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Issue #1543      18 April 2012

US Marines arrival flouts demands for peace

The Global Day of Action on Military Spending was due to take place as The Guardian goes to press. April 17 was set down for events across the globe as the people of the world call for cuts to military spending, the scrapping of the 23,000 nuclear weapons held in stockpiles around the world and the reining in of the rapid proliferation of conventional weapons in recent times. A scandalous coincidence for peace-loving people in Australia and the region was the arrival of the first of the US marines at what will be a new base in Darwin. Tensions with our neighbours have increased and war plans against China have become clearer.

The arrival of the first batch of 200 marines was the occasion for a flood of official doublespeak. Prime Minister Gillard went on record, saying the marines’ new home was not a US military base. There are no US bases on Australian soil and there never will be, according to the embattled PM. The custom in Australian military circles for some time has been to call such bases “joint facilities” even if there is not a single Australian accent to be heard on their grounds. By 2017, it is projected that a 2,500-strong Marine Air Ground Task Force (MAGTF) will rotate through the NT base in the dry season. It will accommodate major equipment including wheeled vehicles, artillery pieces, light armoured vehicles and aircraft.

US ambassador to Australia, Jeffrey Bleich was on hand to suggest the role of the troops was to secure trade routes from an unidentified and non-existent threat. “You have access to the Pacific Ocean, to the Indian Ocean, to the East Timor Sea and the trade routes all around,” he said. A marine corporal was upbeat about the posting. “Everybody is excited to be here,” he said. “We are really pumped.”

The arrival of the marines cements a joint undertaking by Julia Gillard and Barack Obama during the US President’s visit to Australia last November. The announcement foreshadowed the release earlier this year of the Australian military’s latest Defence Force Posture Review. It proposes the creation of new bases, the expansion of some current ones and even an upgrade to Fleet Base West at HMAS Stirling near Perth to accommodate US nuclear submarines.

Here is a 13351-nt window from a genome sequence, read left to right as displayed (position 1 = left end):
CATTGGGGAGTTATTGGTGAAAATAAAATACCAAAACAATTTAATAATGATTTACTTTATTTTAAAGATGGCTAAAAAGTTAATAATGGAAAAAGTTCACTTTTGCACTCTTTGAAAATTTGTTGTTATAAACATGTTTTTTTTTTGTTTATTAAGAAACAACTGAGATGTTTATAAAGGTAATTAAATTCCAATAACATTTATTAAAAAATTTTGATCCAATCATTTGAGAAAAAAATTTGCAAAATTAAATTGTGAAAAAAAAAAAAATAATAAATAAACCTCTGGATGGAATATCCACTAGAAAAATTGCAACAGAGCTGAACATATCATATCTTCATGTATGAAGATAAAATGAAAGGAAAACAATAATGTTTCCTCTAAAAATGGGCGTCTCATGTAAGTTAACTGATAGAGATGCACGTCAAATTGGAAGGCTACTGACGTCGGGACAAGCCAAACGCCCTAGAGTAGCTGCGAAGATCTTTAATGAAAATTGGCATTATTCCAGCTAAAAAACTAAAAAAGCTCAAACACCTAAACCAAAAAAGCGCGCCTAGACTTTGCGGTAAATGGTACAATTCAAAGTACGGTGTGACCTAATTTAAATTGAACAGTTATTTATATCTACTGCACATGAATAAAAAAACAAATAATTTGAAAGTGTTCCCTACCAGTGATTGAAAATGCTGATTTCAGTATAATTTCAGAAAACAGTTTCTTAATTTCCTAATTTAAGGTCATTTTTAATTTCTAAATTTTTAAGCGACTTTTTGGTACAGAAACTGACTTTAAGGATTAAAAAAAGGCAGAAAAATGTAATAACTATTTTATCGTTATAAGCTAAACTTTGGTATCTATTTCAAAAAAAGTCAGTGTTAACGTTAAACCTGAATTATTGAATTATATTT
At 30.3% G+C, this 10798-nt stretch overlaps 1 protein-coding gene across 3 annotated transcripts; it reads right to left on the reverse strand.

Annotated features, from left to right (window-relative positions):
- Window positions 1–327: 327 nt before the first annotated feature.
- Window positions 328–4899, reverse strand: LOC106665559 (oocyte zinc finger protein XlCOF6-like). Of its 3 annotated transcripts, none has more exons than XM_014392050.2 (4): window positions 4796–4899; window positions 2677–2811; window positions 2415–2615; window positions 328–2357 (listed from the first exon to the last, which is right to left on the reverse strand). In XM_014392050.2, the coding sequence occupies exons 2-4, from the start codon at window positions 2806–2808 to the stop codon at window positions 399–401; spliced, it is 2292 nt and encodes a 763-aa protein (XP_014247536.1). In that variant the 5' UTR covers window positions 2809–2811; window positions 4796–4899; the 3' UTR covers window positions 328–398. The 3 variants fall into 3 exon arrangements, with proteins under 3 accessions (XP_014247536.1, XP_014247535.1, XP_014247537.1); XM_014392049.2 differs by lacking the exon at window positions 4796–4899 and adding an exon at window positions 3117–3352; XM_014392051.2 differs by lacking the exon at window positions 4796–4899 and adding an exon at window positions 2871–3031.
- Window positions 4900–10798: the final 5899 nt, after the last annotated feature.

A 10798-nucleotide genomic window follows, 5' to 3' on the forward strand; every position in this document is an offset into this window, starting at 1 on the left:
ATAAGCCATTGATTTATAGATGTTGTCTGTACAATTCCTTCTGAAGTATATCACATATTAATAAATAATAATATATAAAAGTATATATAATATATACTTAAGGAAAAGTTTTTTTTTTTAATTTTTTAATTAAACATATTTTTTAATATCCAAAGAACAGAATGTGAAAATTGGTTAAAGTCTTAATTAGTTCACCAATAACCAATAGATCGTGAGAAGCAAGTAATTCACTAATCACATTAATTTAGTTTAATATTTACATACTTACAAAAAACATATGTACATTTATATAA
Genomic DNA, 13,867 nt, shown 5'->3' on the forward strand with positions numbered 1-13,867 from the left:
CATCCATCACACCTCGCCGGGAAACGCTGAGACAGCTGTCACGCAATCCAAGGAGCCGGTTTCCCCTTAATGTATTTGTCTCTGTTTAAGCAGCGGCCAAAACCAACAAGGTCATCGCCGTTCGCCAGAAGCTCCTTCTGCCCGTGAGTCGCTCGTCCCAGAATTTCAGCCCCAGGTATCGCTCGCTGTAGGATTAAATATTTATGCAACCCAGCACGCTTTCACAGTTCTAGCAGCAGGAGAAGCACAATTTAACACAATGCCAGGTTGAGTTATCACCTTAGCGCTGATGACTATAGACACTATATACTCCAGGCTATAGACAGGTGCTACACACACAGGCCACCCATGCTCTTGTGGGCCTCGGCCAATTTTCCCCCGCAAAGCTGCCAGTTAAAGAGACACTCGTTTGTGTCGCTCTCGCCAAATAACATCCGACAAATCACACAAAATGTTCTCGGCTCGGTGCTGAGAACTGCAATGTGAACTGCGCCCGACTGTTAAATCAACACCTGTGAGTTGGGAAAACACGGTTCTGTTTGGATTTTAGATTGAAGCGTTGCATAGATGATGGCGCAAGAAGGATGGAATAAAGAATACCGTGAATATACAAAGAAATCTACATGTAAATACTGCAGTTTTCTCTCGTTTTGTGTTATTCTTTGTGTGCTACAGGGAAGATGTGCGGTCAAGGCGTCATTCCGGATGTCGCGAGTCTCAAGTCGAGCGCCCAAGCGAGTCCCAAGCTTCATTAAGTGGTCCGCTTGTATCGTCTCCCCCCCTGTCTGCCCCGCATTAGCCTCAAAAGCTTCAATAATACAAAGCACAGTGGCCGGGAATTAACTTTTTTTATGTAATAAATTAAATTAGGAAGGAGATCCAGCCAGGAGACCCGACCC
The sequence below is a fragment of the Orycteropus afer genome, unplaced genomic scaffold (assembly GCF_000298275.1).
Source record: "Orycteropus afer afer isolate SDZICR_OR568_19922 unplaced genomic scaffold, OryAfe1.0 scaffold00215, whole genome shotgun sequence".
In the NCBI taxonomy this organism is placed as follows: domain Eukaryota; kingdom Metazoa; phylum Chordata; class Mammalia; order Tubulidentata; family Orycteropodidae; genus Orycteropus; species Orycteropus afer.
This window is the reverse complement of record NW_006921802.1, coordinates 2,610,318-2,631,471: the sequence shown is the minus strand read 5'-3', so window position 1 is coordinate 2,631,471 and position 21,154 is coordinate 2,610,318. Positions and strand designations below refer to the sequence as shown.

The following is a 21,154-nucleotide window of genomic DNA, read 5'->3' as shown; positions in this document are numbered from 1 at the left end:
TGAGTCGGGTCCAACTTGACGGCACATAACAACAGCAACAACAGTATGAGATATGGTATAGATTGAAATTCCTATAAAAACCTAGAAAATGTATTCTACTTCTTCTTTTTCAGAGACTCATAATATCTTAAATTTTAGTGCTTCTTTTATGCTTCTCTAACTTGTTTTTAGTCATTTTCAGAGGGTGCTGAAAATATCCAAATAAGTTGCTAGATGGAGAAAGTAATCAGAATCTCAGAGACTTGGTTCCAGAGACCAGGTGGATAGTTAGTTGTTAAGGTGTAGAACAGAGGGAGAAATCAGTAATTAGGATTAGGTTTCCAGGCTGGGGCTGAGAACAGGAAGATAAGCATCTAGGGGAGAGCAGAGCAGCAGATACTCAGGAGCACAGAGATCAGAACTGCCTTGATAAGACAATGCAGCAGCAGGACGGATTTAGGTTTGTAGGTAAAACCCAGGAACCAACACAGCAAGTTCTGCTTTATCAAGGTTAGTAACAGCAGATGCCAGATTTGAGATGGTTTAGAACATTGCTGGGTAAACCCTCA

The final report has been handed to defence minister Stephen Smith who noted it would become part of the process that will deliver a new Defence White Paper in 2014. The last White Paper in 2009 presented the Australian people with a huge bill for multi-billion dollar weapons acquisitions as part of a further shift in Australia’s role in the Asia-Pacific region towards containing the growing prestige and influence of China and, ultimately, to wage war against it alongside US forces.

A lot of cover stories have been devised to take attention away from the essence of the strategy. The ambassador mentioned the supposedly threatened security of sea-lanes. The Defence Force Posture Review also mentions the capacity to respond to natural disasters and the defence of the mineral wealth of north-western Australia – as if overseas interests aren’t already plundering these resources without a single shot being fired!

The arrival of the marines was a reminder of the cost of the US alliance and the Australian military’s role in disrupting the possibility of peaceful relations in our region and beyond. The Global Day of Action will go ahead and the voices of people demanding jobs and proper services will not be silenced. People know that even a relatively small shift away from the current policy direction would reap enormous benefit at home and across the world. If just 10 percent of the estimated global military budget of US$1.5 trillion were put to social needs, the UN’s Millennium Development Goals for the third world could be met with ease.  

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